Progress 8 results 2016: Key findings from the first national data release

The government has published analysis of provisional GCSE results data which shows for the first time national analysis of Progress 8 scores and other measures in its new accountability system for schools.

From this year, schools are judged based on their attainment 8 and progress 8 scores, attainment in English and maths and the number of pupils entering and achieving passes in the EBacc subjects (English, maths, history or geography, the sciences and a language). (Our EBacc analysis is here)

Progress 8 measures pupils’ progress across eight subjects from age 11 to 16, while attainment 8 measures average attainment across those subjects, here are the key findings:


1. First up, we have Progress 8 scores!

So, the data shows Progress 8 scores for mainstream schools ranged from -2.5 to 1.5. But nearly all schools (97 per cent) fell somewhere between -1 and +0.7.

table 4

2. Attainment 8 scores are up, but it’s because more pupils are taking EBacc subjects

The average attainment 8 score per pupil has increased by 1.2 points to 48.2 per cent in all schools, and 1.6 points to 49.8 per cent in state-funded schools.

But the biggest increase is in the EBacc element – suggesting this increase is driven largely by the behaviour change in schools with pupils filling more EBacc slots.

Attainment for English and maths increased by just 0.1 percentage points for each subject (below).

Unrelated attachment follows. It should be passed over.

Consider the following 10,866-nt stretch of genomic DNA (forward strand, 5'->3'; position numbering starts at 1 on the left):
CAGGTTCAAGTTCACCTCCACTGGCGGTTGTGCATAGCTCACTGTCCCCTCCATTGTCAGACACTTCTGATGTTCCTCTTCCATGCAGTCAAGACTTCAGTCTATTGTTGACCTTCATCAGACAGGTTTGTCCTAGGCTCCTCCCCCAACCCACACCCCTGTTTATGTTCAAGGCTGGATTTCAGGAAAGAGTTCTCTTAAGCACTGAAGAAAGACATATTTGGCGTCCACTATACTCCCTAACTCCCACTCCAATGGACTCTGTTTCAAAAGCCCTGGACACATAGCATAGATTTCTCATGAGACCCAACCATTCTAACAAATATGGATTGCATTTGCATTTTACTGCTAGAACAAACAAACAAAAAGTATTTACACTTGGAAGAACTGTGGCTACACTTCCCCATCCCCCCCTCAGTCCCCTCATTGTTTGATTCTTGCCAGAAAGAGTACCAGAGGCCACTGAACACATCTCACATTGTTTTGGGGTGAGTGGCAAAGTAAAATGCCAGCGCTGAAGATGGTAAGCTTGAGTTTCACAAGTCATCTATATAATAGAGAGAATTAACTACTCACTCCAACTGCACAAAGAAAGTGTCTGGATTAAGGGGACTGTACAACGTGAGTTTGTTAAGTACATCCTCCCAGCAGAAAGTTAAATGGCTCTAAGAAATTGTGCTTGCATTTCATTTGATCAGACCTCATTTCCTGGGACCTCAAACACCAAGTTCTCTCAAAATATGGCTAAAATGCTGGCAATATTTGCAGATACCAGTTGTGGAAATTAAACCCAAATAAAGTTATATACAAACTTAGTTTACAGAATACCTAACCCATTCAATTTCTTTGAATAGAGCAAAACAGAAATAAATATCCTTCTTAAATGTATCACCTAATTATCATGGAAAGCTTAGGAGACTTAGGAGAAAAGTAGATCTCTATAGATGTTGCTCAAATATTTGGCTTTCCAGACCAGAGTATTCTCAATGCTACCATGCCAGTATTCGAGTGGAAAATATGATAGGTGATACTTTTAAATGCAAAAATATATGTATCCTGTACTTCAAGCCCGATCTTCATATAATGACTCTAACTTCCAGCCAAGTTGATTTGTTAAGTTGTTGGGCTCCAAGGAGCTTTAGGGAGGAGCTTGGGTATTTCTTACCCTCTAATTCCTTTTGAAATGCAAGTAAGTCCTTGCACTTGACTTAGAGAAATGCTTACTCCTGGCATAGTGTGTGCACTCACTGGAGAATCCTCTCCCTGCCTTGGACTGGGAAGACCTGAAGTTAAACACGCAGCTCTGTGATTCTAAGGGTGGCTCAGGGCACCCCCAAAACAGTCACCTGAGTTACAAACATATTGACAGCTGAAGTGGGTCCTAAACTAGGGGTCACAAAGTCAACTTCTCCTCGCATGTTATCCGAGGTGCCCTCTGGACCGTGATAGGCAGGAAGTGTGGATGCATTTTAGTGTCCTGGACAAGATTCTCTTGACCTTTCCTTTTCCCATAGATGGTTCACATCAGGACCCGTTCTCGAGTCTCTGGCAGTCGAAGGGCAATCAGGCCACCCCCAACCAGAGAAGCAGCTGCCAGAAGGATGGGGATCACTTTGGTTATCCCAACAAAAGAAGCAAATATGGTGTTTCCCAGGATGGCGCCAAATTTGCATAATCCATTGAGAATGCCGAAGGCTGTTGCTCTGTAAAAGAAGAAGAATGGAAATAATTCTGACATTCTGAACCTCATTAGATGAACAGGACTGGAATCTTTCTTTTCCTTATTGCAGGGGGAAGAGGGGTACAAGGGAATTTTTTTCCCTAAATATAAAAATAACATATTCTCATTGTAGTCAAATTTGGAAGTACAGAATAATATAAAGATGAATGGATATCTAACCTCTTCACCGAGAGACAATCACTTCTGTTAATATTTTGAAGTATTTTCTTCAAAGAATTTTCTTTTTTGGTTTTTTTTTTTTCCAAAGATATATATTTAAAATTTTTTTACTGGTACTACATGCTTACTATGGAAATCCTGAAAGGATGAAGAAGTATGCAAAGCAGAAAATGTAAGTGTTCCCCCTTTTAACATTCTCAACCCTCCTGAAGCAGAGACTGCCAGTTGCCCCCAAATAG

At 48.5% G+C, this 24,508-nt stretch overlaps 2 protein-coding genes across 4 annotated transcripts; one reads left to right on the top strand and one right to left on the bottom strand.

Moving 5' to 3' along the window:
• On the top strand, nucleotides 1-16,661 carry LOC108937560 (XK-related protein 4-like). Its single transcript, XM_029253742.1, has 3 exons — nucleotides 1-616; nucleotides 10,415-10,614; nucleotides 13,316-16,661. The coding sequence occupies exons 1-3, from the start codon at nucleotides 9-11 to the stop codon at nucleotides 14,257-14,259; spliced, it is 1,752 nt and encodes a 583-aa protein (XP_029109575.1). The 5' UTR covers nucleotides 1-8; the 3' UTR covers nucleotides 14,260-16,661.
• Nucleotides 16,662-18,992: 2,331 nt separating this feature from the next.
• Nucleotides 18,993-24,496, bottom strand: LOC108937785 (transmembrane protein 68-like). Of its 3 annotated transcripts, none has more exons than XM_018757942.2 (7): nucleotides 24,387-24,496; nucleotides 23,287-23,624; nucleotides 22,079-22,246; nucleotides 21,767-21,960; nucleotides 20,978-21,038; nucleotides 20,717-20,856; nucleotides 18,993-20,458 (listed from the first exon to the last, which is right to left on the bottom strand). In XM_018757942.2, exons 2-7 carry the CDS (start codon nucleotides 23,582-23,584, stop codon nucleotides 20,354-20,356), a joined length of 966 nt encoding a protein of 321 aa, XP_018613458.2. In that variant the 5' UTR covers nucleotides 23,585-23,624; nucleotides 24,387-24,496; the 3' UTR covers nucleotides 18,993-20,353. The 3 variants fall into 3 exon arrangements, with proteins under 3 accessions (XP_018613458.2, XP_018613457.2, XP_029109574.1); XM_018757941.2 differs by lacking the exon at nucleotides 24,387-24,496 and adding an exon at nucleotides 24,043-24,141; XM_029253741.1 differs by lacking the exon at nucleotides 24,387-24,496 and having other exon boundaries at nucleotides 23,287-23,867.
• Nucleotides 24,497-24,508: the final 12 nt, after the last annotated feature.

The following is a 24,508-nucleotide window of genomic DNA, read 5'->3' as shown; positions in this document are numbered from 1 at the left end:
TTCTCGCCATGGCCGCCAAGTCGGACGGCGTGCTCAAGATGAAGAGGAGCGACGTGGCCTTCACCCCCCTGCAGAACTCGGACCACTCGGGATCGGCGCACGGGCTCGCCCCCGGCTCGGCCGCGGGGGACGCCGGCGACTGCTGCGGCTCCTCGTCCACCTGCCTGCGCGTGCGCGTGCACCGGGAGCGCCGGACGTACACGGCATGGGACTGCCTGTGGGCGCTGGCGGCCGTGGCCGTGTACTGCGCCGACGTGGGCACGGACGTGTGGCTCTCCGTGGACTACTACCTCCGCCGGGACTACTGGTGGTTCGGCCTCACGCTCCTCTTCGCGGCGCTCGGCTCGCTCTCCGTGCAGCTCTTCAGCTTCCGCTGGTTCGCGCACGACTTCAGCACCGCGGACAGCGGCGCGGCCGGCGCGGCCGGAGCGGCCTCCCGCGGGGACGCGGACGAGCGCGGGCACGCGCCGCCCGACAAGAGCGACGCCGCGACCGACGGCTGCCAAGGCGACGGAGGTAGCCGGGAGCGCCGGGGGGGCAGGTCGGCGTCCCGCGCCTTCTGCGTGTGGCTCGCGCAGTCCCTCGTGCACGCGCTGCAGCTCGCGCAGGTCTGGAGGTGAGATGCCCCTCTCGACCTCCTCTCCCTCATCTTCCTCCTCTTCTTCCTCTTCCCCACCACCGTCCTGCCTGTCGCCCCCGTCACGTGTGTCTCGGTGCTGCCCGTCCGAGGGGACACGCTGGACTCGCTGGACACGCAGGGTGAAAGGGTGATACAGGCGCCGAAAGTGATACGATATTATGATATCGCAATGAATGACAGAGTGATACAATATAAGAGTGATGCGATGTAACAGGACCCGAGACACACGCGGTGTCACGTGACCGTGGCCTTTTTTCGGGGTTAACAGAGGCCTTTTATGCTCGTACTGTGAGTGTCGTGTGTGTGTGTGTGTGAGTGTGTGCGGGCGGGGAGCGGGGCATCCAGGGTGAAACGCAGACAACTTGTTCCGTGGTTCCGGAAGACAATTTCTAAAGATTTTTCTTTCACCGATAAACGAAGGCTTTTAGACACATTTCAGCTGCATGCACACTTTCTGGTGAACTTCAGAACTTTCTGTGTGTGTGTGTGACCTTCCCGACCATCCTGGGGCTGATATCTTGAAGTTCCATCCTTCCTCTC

Table 3

3. English and maths A* to C is also up (although just how much depends on which methodology you use)

The attainment in English and maths (A* to C) in all state-funded schools has risen from 58.3 per cent in 2015, to 58.7 per cent this year.

However there is also another figure listed for 2016 – 62.6 per cent – which shows a much larger rise.

But this figure (warning: this gets abit technical) is based on a new methodology that requires pupils on the English language pathway and English literature pathway to achieve an A* to C in either, with no requirement to take both. (Previously pupils had to take exams in both, and achieve A* to C in English language)


4. A deeper dive of the data shows that sponsored academies, UTCs and studio schools are lowest performers at Progress 8

The first ever release of progress 8 figures shows a worrying, but not unexpected trend in scores based on types of school.

Progress 8 scores are based around an average point of 0, meaning those with positive scores are above-average and those with negative scores are below-average.

Although academies overall have an average score of 0.03, compared to an average among all local authority-maintained mainstream schools of -0.03, there is a big variation in score between different types of academies, with sponsored academies, UTCs and studio schools all doing comparatively badly.

Similar trends are seen in attainment 8 scores.

Progress 8

We know what you’re thinking. The progress 8 score for FE colleges is very low, but the government has an explanation for that…

“The number of FE colleges offering 14-16 provision with year 11 pupils is too small to allow robust conclusions to be drawn about their performance. Interpretation of the figures is also limited by the fact that FE colleges do not complete the pupil level school census, meaning the department does not have as accurate a record of pupils at the end of key stage 4, as it does for other state-funded schools.”